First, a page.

GCN LAB REVIEW
Solid-state drives move toward the mainstream
Intel's X25-M makes the benefits of a solid-state drive more affordable
- By John Breeden II
- Sep 28, 2009
Pros: Fast performance, reliable, uses less power than a standard drive
Cons: Price is still about five times more expensive than a standard hard drive
Ease of Use: A
Price: $255 for 80G, $440 for 160G
The popularity of solid-state drives (SSDs) has been a roller coaster ride in recent years. And that goes doubly so for miniature drives designed for laptop PCs.
When the benefits of SSDs were revealed, it seemed as though every company rushed to put them in their laptops to replace existing hard drives. Wandering the halls of general trade shows was almost like going to an SSD event.
SSDs don’t have any moving parts. They are basically huge key drives — and use almost the same technology as key drives. Their advantages over typical drives that have rotating media spinning around under a read head, much like an old record player, are threefold.
First, the lack of moving parts makes SSDs more rugged than their moving-part counterparts. Especially in laptops, which move around more than desktop PCs, having an SSD means a bump in the road won’t scratch the hard drive. That does not mean SSDs are rugged in terms of military specifications, though some are, but they can withstand a lot more of the day-to-day bumps and bruises because there are no vulnerable moving parts.
Second, without moving parts, most SSDs perform faster than traditional drives. A normal drive can only spin so quickly before it breaks apart, but an SSD can get the job done without moving at all. Not every SSD is faster than every traditional drive, but overall, they will outperform them.
The final advantage to an SSD is power consumption. An SSD only needs power to write to the media, not to drive a disk-turning engine or move a drive head. So an SSD uses less power and, by extension, generates less heat.
SSDs started to make their way into every conceivable device a couple of years ago. Then something funny happened, and they seemed to start disappearing almost as quickly. The problem? The price.
We started to see laptops shipped with tiny, 16G SSDs. Obviously that isn’t nearly enough storage space for many users and not anything close to what a power user requires. When we asked why we were seeing such minuscule drives, we were told almost universally by companies that were making laptops that the small SSD was all that could be put into a computer while still keeping a reasonable price. There might be advantages to SSDs, but consumers were not willing to pay thousands of dollars more for a laptop with a hard drive the size they were accustomed to. And those tiny SSD laptops weren’t popular either.
But just when we started to think SSDs at the laptop level were doomed, Intel delivered a high-performing, moderately priced SSD. We looked at an X25-M 80G model priced at $225. There is also a 160G model for $440. If you order more than $1,000 worth at a time, Intel will offer you a volume discount that might help take the sting out of your purchase.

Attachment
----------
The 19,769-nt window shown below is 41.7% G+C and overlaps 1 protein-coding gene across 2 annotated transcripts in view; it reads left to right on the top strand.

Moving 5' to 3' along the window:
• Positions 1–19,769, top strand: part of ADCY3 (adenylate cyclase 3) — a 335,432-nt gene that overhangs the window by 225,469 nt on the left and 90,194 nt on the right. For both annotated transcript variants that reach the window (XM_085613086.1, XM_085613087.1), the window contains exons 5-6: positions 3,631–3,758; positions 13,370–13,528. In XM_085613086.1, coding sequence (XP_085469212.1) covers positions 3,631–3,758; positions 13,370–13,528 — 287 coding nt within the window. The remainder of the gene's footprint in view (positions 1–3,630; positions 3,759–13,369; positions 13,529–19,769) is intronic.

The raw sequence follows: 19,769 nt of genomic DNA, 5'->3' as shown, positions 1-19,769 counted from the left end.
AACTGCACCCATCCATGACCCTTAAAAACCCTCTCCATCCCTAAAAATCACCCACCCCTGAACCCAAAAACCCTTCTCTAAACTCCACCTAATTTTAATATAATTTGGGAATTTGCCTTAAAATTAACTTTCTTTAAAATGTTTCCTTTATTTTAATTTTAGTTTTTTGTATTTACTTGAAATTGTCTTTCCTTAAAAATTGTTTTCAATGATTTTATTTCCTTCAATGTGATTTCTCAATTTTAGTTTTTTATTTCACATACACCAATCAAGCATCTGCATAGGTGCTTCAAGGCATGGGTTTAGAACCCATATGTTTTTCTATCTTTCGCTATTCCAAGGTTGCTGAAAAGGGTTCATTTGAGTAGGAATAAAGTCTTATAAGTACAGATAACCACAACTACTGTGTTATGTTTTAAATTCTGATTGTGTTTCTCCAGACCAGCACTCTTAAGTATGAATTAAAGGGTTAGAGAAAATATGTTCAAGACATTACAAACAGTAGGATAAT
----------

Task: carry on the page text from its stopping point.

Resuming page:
Given that you can find a typical 160G laptop drive for about $80, you are still going to pay a premium for the move to an SSD. However, the lower price at least puts it in the realm of possibility for more users. If you’re spending big money on a high-performance laptop, you might not mind the extra couple of hundred dollars. And if your data happens to be mission-critical or you need to get to it extremely quickly, the Intel X25-M Mainstream Serial Advanced Technology Attachment SSD could give you a little more peace of mind. You will use less energy than you would with a standard drive, but the difference is too small to make up for the huge initial price gap within the standard lifetime of a laptop.
In terms of performance, the X25-M doesn’t disappoint. We were able to transfer a huge 1G file in less than 17 seconds for an average transfer time of 544 megabits/sec, whether we were writing or reading from the disk.
To test the X25-M’s stability, we put a seat belt on our test laptop, which was a Hewlett-Packard Elitebook 6930p, and went for a drive in that old Jeep we sometimes use for these types of tests. Driving Frederick County, Md., back roads, which are more like trails where we were, the Elitebook was able to continually read and write data the entire time with no disruption whatsoever, even if the vehicle was briefly airborne. We checked all the data after the test, and there were no flaws. A scan of the drive found it to be perfectly healthy with no bad sectors after the test.
The only thing a traditional hard drive could have done in a similar circumstance to survive is to lock its head down when it detected too much motion. Drop or shock sensors are fairly popular on high-end laptops these days and work well to prevent damage from unexpected movements. Bur even if a hard drive could save itself from damage, it couldn’t possibly work in those conditions. It would lock down for protection, moving the vulnerable head to a spot where it wasn’t touching the magnetic media of the drive. It could do nothing other than survive from that position.
The X25-M is a huge step in the right direction in terms of price vs. performance for SSDs. Intel has lowered the price without sacrificing quality. Unfortunately, the price even now is too high for mainstream acceptance. Until SSDs can come within $50 or even $100 of comparable traditional drives, they will probably be stuck in laptops earmarked for special applications and environments where their advantages are needed and aren’t just a luxurious perk.
Intel Corp., 781-307-7081, www.intel.com/go/ssd
John Breeden II directs the GCN Lab.